Conditions will obviously become far more uncertain and treacherous for retail REITs over the next several months amid the economic shutdowns. Retail sales in the United States dropped by the most on record on a month-over-month basis in March, according to retail sales data released last month from the US Census Bureau. Total retail sales including food service plunged 8.7% from the prior month and were 6.2% lower from last year. On a seasonally-adjusted year-over-year basis, brick-and-mortar sales were lower by -1.8%, sharply reversing the relatively solid month of February in which brick-and-mortar sales rose to the strongest year-over-year rate in nearly two years. E-commerce sales, by comparison, are higher by 9.7% year-over-year.
Coronavirus-related economic shutdowns could deal a devastating blow to many already-struggling retail categories - clothing, electronics, sporting goods/books - after the dust settles. The limited pockets of relative strength with the retail sector - grocery stores, hardware stores, and health/personal stores - were primarily located in strip-center-based properties, but weakness among small-shop tenants - many of which are small businesses and independent franchises - may offset the relative strength among the outperforming "big box" retailers.
Shopping Center REIT Valuations
As they have for most of the past half-decade, retail REITs screen as inexpensive across most traditional REIT metrics, but have produced FFO growth that has lagged the broader REIT averages during this time. Powered by the iREIT Terminal, we note that shopping center REITs trade at 9.5x AFFO multiple, which is below the REIT average of 15.0x AFFO. As discussed in our report Cheap REITs Stay Cheap, REITs in faster-growing property sectors with lower leverage profiles have historically produced better total returns, on average, than their higher-yielding and higher-leveraged counterparts.
A sharp disconnect has persisted between private market valuations of retail real estate assets and the REIT-implied valuation, forcing retail REITs to be net sellers of assets for nearly a half-decade. REITs are at their best when they're utilizing their superior access to equity capital to fuel external growth via accretive acquisitions and development, but limited ability to accretively acquire properties, and with a retail development pipeline that is largely non-existent, external growth has been hard to come by for the shopping center and mall REIT sectors during this time. Shopping center REITs now trade at a 40-60% estimated discount to net asset value, which the widest discount ever recorded. Even before the recent leg-lower in valuations, shopping center REITs disposed of $1.8 billion in assets, on net, in full-year 2019.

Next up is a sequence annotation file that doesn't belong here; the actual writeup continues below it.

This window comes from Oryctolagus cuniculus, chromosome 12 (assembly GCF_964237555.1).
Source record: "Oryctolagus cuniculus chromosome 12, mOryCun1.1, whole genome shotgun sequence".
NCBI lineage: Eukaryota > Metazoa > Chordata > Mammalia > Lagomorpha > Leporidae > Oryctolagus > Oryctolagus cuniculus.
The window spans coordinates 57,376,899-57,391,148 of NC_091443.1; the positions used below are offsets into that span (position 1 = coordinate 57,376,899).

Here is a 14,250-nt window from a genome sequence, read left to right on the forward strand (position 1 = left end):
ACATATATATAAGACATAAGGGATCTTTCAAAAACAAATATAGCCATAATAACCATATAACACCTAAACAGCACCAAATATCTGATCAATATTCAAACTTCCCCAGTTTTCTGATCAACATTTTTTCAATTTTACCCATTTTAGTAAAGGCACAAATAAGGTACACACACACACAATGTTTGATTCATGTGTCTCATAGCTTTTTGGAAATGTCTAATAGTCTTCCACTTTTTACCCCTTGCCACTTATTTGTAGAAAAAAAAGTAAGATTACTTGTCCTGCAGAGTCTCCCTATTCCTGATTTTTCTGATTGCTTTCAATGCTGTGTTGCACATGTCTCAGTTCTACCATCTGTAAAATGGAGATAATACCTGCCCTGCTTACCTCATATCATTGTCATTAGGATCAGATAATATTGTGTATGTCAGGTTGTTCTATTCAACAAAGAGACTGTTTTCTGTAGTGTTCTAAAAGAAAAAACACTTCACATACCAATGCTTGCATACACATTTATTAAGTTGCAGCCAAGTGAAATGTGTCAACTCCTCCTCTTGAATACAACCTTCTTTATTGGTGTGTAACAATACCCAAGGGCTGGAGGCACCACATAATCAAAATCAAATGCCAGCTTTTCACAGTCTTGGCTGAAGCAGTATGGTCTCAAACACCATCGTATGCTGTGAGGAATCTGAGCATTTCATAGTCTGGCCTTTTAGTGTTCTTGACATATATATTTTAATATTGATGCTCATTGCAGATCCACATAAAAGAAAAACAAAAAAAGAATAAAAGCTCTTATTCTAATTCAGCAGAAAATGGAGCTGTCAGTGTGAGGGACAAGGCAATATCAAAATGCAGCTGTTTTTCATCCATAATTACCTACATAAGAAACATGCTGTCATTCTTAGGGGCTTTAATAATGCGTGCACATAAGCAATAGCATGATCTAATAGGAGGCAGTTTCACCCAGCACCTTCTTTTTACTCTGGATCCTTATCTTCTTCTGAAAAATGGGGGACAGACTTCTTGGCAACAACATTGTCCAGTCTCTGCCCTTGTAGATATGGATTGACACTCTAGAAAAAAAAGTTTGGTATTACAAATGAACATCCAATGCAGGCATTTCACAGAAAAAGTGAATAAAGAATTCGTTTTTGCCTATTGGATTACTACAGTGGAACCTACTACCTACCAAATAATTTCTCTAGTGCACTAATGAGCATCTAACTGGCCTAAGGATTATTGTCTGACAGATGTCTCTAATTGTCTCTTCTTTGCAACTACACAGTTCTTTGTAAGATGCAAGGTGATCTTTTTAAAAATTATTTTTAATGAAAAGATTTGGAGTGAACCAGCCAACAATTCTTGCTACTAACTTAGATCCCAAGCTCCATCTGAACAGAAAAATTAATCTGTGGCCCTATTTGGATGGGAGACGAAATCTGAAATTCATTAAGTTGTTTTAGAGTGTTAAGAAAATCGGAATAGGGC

Shopping Center REIT Dividend Yield
Despite the four dividend suspensions, shopping center REITs currently pay an average dividend yield of 7.7%, which ranks towards the top of the REIT sector. This can and likely will change in a hurry over the next week, however, with a half-dozen or more additional shopping center REITs likely to "pause" or cut their dividends by the end of earnings season. The cuts from the four REITs do help to bring down the FFO payout ratio to below 70%, which is roughly in line with the sector average of around 70-75%.
Seven shopping center REITs currently display dividend yields above 10%, but these seven are, in our view, also the most likely to suspend/cut their dividends over the next month. Investors looking purely for dividend safety, Regency Centers and Federal Realty would be the "safest bet" to maintain their dividend amid the pandemic based on their low payout ratio and sector-leading balance sheet. Among small-cap under-the-radar names, Saul Centers (BFS) and Urstadt Biddle (UBA) are in the quality tier immediately below the aforementioned sector stalwarts.